In Japan, Hakuoki is a fantastic example of a successful otome game. Despite coming out just shy of a decade ago on the Playstation 2, there have been several re-releases and spin-offs over the years that expand upon its fictionalised version of the Shinsengumi and their role in the Meiji restoration.
Release Date: 16th May 2017 (NA), 19th May 2017 (EU)
Platform: PlayStation Vita, PlayStation TV
Genre: Otome, Visual Novel
Rating: ESRB M, PEGI 16
Publisher: Idea Factory International
Developer: Idea Factory, Design Factory
What is far more impressive is that so many of these have now been translated and released in English speaking territories. While there certainly is a market for otome games like Hakuoki, Hakuoki’s popularity in Japan stems from its unique fictionalised portrayal of famous people and events from the Bakumatsu period. Primarily, the men of the Shinsengumi who were a unique special police force at the time famous for saving Kyoto from an arson attack that could have been devastating. The Shinsengumi have long since been romanticised in all kinds of fiction from novels, TV drama, anime and in this case games where our fictional heroine can fall in love with now six of the famous Shinsengumi captains and that is just the start.
But we are getting ahead of ourselves. Hakuoki begins with the main character, Chizuru Yukimura having just arrived in Kyoto searching for her father. Unfortunately, she stumbles across the Shinsengumi while they fight a murderous, white-haired, blood drinking human monster. Due to the existence of these monsters being a Shinsengumi secret, Chizuru ends up staying as a half guest, half prisoner of the group. Chizuru then bears witness to the heroism that brought the Shinsengumi to the peak of their fame and eventually the betrayals that would cause their downfall.
If some things about that last paragraph seem a bit off historically, you are not wrong to be suspicious. The Shinsengumi certainly never fought vampires in the streets of Kyoto, but in Hakuoki they do. This is Hakuoki’s real charm, deciding that setting their story in a civil war was not enough, the Shinsengumi were also involved in vampire research! This lets them keep characters that historically ‘died’ alive longer as they just go into hiding after that point. Not only that the imperialists on the other side have teamed up with oni who are even more powerful than the vampires. Thus, the only way the Shinsengumi captains can even compete against such powerful beings is by becoming vampires themselves.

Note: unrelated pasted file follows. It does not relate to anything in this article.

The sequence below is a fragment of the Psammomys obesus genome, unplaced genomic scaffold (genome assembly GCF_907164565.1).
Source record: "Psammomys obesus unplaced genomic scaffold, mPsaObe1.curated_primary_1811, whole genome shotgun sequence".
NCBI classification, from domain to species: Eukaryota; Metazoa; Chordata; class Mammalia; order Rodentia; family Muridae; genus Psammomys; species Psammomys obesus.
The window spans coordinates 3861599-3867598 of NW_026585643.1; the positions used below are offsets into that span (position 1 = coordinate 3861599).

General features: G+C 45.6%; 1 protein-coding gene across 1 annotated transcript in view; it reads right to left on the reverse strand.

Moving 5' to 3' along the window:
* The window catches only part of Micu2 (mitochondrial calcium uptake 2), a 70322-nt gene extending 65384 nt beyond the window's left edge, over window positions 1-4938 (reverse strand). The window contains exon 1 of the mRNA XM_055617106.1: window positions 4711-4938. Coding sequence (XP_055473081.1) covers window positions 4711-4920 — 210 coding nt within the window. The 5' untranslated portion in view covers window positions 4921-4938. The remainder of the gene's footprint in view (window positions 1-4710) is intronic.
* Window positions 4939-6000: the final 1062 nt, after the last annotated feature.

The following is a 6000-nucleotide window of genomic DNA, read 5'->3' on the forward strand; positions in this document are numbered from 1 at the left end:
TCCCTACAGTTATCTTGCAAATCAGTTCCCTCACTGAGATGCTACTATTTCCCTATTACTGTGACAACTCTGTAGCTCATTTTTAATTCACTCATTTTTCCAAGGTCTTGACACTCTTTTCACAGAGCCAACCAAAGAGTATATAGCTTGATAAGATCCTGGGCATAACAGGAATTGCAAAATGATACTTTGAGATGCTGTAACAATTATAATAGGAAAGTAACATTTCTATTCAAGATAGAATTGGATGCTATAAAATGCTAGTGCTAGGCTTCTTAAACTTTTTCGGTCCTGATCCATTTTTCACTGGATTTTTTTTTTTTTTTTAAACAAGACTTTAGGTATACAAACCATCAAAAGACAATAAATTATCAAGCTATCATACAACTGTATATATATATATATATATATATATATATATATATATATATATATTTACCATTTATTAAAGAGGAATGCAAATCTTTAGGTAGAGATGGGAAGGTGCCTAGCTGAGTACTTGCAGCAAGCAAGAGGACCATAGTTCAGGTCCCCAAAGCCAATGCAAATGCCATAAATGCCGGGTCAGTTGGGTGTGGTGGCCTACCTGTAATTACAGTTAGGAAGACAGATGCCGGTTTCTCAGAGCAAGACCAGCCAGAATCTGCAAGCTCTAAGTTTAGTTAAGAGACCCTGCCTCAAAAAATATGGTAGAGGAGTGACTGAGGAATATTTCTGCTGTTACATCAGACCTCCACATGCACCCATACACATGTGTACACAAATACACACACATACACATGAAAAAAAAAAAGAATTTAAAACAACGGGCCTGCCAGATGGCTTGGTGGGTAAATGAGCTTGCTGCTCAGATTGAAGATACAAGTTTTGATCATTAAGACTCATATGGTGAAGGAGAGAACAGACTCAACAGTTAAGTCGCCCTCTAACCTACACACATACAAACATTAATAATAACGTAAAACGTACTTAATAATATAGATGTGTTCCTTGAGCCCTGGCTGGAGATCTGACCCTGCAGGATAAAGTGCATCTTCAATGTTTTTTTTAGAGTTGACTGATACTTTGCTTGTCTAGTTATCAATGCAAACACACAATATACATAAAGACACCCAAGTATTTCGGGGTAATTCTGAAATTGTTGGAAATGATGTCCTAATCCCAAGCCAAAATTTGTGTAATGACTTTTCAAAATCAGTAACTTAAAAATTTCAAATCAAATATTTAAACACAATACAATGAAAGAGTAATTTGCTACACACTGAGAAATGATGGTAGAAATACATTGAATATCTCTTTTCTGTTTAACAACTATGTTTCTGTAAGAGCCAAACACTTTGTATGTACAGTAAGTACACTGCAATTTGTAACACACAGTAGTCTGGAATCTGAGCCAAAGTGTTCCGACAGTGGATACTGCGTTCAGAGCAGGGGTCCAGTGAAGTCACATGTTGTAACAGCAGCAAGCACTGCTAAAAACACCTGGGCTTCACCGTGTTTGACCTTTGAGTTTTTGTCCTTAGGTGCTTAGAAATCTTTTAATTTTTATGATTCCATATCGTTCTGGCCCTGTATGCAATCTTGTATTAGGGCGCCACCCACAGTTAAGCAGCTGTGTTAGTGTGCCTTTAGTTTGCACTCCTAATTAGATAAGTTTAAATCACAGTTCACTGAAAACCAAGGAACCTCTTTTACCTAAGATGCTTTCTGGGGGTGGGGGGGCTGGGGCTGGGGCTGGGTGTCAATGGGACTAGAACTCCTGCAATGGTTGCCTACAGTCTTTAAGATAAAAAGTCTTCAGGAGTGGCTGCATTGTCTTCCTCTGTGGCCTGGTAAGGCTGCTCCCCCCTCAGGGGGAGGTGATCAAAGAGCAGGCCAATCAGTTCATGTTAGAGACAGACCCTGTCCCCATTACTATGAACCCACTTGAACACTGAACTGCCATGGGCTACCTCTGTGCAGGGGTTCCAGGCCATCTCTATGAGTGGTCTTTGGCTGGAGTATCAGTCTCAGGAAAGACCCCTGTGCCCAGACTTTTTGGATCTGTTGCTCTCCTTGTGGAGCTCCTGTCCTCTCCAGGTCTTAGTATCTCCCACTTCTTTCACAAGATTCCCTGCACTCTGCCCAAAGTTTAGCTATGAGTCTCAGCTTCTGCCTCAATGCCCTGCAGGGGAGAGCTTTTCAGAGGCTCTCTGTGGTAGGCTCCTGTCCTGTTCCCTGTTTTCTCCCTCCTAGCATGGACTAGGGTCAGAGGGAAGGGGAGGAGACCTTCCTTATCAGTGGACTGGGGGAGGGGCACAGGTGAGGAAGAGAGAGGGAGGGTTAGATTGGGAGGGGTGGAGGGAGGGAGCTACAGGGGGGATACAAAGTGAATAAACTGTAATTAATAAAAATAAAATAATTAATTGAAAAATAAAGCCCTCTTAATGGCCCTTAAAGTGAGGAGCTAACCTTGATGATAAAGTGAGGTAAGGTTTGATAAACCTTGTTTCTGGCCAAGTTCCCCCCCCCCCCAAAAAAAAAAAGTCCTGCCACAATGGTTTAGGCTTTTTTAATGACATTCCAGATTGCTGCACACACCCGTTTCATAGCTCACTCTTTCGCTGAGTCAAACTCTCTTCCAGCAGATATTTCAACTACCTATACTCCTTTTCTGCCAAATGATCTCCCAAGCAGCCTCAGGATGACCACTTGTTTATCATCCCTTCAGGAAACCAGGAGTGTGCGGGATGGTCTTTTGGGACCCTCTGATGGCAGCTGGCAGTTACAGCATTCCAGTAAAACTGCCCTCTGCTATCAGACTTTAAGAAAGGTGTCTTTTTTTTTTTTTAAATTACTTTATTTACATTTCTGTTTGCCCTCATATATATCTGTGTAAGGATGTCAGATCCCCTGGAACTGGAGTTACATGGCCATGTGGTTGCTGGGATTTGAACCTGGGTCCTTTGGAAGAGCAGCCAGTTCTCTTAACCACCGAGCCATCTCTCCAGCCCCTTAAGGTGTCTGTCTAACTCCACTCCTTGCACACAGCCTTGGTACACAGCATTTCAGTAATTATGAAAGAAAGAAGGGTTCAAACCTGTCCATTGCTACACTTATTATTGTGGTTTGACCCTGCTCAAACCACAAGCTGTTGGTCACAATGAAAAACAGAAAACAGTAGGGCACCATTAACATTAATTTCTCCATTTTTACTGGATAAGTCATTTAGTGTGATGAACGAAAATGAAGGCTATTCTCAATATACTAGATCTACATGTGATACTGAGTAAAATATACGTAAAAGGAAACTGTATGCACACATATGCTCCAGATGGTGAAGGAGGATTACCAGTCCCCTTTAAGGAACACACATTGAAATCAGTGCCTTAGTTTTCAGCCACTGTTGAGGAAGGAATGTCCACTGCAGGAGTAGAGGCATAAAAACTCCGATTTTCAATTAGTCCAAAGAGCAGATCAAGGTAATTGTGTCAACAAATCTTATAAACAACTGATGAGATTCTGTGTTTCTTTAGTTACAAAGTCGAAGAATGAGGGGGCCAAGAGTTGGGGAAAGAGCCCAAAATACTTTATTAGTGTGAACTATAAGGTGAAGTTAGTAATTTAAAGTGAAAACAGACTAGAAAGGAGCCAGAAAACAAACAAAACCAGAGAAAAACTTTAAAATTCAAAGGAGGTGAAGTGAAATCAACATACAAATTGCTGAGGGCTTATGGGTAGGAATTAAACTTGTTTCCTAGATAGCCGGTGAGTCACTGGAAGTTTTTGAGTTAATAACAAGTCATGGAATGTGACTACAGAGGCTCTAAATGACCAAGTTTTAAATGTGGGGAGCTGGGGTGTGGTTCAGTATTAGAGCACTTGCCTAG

This ridiculous stuff might seem like it would clash with the more straight forward ‘last of the samurai’ drama that is also going on. But it doesn’t, Hakuoki, you see, has a cast with such powerful chemistry that whether they are seriously talking about the machinations of their Chōshū opponents or how to best deal with the super-powered oni that works with them neither feels off. The reason for this is the superbly directed voice cast for many of whom this is the latest game in a long history of playing these characters. The delivery is so spot on that even in the most ridiculous of scenes you believe the cast is taking this seriously even if you really cannot. No other game merges a period tragic drama, period romance and absurd vampire war all together with a straight face and gets away with huge sales across three systems. Empires are built on less.
Hakuoki: Kyoto Winds, being an updated re-release for the Vita, the cast of romance-able characters has increased as well. Along with the original five Shinsengumi captain routes (Hijikata, Okita, Sanosuke, Saito & Heisuke), Shinpachi Nagakura and Sannan Keisuke now have routes of their own. Both of these are long overdue, it always seemed cruel to leave out Shinpachi when he is just as prominent as Sanosuke and Heisuke. Sannan, meanwhile, undergoes a powerful metamorphosis with the addition of his own route. In nearly every other story Sannan becomes a sacrificial lion used to show the stakes of becoming a vampire, the addition of his own route allows him to surpass that role.